(June 30, 2021)—Preservation archaeology speaks not only to what we preserve and protect, but also what and whom we find worthy of preserving and protecting, of understanding, of learning from and respecting. It poses a unique opportunity to reevaluate the place of marginalized peoples and begs for the conservation of lands that hold invaluable histories and cultures. This also requires that we consider one’s “sense of place”—and archaeologist Kenny Bowekaty’s tour through Zuni Pueblo really brought this concept home.
Bowekaty spoke of his home, the history of the land, and of his strong familial connections that span centuries. Throughout his tour, the very structure of the land was integral. The landscape allowed us to envision his stories: how those he spoke of possessed, and continue to possess, strong relationships with the land. It was a wonderful and enlightening tour that, for me, was also accompanied by grief.
It came as a great shame to realize that the sentiment of patria, of love for one’s home and a singular, solitary sense of belonging to one place or another, is wholly nonexistent in my life. That I am never immersed in some bout of nostalgia when I recall any region, any landscape, implies a profound lack in my life. I have no grounding “sense of place,” no land or grasp of cultural attitudes that gives one a sense of longing or instills in them a willingness to fight for that connection to their past, to that of their ancestors, or to search for or pass on invaluable knowledge.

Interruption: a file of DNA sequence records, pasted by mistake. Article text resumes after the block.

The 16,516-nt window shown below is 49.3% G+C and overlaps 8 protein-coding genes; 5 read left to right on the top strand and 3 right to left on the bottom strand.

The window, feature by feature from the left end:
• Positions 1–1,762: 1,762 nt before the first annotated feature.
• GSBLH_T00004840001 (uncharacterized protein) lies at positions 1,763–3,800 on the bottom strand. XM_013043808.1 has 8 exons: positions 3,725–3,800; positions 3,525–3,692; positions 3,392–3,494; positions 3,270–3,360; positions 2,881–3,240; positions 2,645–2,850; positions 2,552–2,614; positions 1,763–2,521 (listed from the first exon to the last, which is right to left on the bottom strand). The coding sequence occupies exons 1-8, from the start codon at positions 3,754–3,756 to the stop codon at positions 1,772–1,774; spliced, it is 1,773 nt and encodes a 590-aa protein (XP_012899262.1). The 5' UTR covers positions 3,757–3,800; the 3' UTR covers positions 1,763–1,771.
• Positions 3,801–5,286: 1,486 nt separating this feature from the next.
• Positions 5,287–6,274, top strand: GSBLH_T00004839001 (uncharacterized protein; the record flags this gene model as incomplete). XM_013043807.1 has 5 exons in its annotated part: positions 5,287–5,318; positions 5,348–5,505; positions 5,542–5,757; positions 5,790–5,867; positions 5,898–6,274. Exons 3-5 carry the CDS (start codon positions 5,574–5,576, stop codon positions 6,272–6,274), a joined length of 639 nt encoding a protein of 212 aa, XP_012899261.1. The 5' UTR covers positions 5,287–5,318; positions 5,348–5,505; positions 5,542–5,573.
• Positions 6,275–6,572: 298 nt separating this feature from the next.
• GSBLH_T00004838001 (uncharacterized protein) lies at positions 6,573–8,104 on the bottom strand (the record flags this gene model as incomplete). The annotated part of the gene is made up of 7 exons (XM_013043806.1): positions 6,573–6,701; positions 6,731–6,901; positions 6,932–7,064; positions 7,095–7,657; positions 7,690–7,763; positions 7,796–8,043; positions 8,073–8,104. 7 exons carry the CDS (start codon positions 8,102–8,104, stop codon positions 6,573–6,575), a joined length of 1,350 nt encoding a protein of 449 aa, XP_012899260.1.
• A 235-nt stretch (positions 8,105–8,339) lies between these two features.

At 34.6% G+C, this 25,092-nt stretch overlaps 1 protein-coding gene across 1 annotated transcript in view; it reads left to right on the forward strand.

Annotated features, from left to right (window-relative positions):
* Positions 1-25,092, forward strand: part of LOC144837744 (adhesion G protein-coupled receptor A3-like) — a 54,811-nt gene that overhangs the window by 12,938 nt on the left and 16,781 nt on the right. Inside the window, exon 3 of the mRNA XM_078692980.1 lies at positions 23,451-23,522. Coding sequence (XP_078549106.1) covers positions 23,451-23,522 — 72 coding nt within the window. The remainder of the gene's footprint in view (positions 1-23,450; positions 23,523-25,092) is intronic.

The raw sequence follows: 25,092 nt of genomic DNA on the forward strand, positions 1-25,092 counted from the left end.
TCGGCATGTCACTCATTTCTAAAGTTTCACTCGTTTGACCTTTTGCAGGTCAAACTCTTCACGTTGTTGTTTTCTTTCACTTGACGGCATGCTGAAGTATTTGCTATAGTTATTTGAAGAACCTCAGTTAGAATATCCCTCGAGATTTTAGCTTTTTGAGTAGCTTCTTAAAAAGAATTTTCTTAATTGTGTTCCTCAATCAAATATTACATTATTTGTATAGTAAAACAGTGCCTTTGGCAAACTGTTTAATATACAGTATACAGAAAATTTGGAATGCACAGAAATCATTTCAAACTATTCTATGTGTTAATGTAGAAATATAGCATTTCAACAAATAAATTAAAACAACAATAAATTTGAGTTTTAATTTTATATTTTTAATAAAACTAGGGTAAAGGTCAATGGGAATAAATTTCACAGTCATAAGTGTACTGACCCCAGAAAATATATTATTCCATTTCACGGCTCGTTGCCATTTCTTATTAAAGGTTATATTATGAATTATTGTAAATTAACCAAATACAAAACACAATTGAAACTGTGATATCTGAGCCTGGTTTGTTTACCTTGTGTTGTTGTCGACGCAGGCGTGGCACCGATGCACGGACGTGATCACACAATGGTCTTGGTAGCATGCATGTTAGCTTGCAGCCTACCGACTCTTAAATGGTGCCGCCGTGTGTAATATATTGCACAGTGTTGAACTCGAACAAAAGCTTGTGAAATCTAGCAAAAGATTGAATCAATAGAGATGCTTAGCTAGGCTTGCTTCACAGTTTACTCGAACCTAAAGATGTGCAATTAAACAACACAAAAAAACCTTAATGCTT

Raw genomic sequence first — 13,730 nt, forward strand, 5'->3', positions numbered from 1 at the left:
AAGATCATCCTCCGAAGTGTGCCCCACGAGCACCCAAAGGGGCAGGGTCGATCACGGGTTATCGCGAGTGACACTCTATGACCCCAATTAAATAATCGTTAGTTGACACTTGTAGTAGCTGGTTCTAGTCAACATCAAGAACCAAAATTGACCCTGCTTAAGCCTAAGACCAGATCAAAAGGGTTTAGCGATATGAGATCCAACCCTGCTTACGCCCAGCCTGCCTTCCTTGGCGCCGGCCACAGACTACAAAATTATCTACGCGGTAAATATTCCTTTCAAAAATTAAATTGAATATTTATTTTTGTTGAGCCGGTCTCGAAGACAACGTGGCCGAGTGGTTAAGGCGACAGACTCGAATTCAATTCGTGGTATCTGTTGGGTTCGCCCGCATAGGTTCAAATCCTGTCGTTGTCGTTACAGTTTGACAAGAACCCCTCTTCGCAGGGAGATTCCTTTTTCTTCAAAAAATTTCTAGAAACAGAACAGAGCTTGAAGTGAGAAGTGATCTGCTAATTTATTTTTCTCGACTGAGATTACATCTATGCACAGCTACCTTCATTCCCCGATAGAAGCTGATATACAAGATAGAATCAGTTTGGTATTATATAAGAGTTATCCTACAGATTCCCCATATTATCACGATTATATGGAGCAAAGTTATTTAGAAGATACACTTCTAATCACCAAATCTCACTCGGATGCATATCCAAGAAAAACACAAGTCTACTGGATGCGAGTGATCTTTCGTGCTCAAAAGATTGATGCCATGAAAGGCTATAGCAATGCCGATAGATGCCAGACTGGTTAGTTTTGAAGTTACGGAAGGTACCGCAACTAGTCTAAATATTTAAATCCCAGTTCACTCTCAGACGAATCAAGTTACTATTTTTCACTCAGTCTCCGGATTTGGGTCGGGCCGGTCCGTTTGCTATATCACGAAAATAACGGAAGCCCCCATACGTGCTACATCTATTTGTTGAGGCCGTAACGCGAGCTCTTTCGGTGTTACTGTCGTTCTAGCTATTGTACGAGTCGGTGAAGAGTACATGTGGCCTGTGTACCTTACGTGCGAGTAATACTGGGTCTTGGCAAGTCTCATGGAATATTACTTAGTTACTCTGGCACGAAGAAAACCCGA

I have no home, and in this same vein, I have no identity, not one which I understand, certainly not one which I would like to protect and even nurture. There may certainly be some individual and personal tumults that lend to this degraded, stagnant, or nonexistent sense of identity, but it is not mine to bear alone. As a person of mixed race, I am not wholly accepted by either group—neither White nor Black. I am not alone in this.
This loss is not unique; it is a result of a long history wished to be forgotten, a long line of injustice, a deep stain on American history that’s often ignored and denied. Is this what becomes of the displaced?